Brands under pressure from rising commodity prices
February 27, 2007
Companies are facing increased pressure on prices driven by rising commodity costs.
There appear to be three forces driving these increases; dwindling supplies, global warming and China’s voracious appetite.
Andrew Zolli’s, piece in Fast Company on Business 3.0 contains some alarming statistics relating to the depletion of core commodities.
“Resource scarcity is going to be a front-page business issue as well, affecting industries from transportation to electronics. According to estimates by the International Institute for Environment and Development, at today’s levels of production, there may be only another 28 years’ worth of copper in the ground, another 21 years’ worth of lead, a 17-year supply of silver, and 37 years’ worth of tin. We will certainly get better at extracting, recycling, efficiently using, and finding replacements for these materials, but it’s likely that basic industrial inputs will come under increasing pressure in the decades to come. A shortage of industrial-grade silicon, for instance, has recently spooked both the solar-cell industry and Silicon Valley. Moore’s Law never assumed we’d run out of sand.”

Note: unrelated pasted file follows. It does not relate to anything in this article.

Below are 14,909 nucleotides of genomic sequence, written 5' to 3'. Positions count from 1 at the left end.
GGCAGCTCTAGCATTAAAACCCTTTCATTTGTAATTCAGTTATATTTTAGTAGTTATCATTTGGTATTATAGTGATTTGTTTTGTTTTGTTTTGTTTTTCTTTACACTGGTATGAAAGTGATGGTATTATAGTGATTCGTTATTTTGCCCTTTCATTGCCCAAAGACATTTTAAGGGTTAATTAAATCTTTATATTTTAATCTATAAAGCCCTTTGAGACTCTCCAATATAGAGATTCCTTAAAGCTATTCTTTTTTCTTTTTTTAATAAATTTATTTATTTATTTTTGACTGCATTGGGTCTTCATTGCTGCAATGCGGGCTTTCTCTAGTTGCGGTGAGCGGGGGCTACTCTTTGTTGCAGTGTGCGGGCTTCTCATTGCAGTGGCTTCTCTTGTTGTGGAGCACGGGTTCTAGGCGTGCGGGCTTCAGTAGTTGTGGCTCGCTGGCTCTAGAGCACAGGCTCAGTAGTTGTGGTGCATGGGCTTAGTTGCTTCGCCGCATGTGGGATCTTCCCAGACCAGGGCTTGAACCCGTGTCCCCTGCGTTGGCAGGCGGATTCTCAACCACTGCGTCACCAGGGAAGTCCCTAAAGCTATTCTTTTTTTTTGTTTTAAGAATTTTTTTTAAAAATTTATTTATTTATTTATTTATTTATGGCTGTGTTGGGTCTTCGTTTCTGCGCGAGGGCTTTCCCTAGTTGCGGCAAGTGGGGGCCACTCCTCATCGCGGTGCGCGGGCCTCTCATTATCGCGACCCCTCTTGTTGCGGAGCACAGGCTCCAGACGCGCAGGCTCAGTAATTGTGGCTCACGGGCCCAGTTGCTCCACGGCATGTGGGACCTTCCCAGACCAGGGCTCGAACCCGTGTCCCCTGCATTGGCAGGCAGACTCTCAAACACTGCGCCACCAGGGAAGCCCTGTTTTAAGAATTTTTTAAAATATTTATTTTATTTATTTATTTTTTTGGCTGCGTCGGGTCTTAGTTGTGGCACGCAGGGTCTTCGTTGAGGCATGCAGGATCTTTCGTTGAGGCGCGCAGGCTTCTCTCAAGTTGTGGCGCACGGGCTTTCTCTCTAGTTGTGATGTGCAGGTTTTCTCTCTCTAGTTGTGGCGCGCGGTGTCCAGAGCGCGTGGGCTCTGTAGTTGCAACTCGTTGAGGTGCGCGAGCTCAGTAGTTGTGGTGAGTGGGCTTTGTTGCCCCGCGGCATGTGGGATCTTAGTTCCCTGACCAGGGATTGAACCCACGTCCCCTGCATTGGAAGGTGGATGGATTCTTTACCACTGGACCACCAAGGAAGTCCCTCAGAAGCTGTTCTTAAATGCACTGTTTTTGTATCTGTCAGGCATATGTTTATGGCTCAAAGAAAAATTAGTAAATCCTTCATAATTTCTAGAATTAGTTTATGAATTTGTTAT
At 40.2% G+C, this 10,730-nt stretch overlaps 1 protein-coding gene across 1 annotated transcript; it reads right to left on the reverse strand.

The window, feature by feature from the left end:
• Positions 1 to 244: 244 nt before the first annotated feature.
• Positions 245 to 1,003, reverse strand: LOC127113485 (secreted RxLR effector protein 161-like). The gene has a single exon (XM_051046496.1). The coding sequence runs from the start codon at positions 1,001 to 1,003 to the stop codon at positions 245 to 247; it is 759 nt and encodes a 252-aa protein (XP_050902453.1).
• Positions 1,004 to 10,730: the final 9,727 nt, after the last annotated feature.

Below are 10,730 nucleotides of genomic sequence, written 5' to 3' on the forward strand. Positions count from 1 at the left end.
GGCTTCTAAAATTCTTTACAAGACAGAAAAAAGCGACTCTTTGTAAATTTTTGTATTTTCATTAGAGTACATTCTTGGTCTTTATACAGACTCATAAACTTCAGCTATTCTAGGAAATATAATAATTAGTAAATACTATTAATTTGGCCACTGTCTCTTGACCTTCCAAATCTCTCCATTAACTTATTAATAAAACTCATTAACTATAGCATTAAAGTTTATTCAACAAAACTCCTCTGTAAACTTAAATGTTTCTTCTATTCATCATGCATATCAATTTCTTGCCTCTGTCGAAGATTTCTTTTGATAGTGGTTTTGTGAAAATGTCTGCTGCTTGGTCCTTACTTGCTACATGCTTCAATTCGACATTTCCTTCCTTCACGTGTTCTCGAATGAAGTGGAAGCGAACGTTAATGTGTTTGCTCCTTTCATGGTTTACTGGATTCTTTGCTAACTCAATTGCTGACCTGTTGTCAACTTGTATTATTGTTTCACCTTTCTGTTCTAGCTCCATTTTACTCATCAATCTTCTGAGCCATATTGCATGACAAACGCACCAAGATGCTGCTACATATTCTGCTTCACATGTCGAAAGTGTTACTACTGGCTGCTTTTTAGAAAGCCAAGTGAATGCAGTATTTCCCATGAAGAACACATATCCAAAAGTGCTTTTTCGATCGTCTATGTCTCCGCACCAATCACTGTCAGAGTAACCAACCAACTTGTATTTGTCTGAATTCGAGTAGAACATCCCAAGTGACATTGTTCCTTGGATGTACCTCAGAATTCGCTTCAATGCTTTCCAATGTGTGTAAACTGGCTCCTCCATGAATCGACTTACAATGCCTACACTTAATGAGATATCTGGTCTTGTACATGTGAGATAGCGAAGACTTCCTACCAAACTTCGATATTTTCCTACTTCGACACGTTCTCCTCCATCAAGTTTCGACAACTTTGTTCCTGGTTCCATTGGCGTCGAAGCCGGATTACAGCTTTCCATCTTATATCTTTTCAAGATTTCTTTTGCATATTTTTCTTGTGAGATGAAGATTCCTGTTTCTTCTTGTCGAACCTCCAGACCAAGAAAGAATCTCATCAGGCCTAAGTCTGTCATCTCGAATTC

Not only are these in short supply, but there’s been pricing pressure on other basic commodities.
In a meeting with analysts last week, SAB Miller Brewing identified rising prices of aluminum and glass as an issue.
The FT reports on another brewer, Holland’s Heineken having problems because of the price of barley, a key ingredient of beer. Since May last year, prices have risen 85% because supplies are short as farmers switch to the more lucrative biofuels.
The Economist also covers the topic
“In 2001-02 only 706m bushels of corn were used for fuel in America. In the 2006-7 season that figure looks likely to treble, to 2.15 billion bushels. And, as demand shoots up, global corn inventories are at their lowest level in almost 30 years.
What about other agricultural products? Global warming may be having a further impact here by virtue of the drought in Australia (part of a long-term trend, rather than a one-off disaster), which has forced up wheat prices. High corn prices are also encouraging farmers to rotate their crops away from soybeans, and are likely to force prices for that crop higher. All of the above (corn, soybeans and wheat) are key parts of the feed chain for cattle and pig farmers. And thus, inevitably, they will drive up livestock prices. There is a lag involved. Merrill estimates that, if grain prices rise by 30%, livestock prices will jump 10% after a period of three to six months.”
Companies will have little choice, but to pass these increases onto the consumer in the form of higher prices, leaving economists to worry about the potential impact on inflation.Next post Previous post
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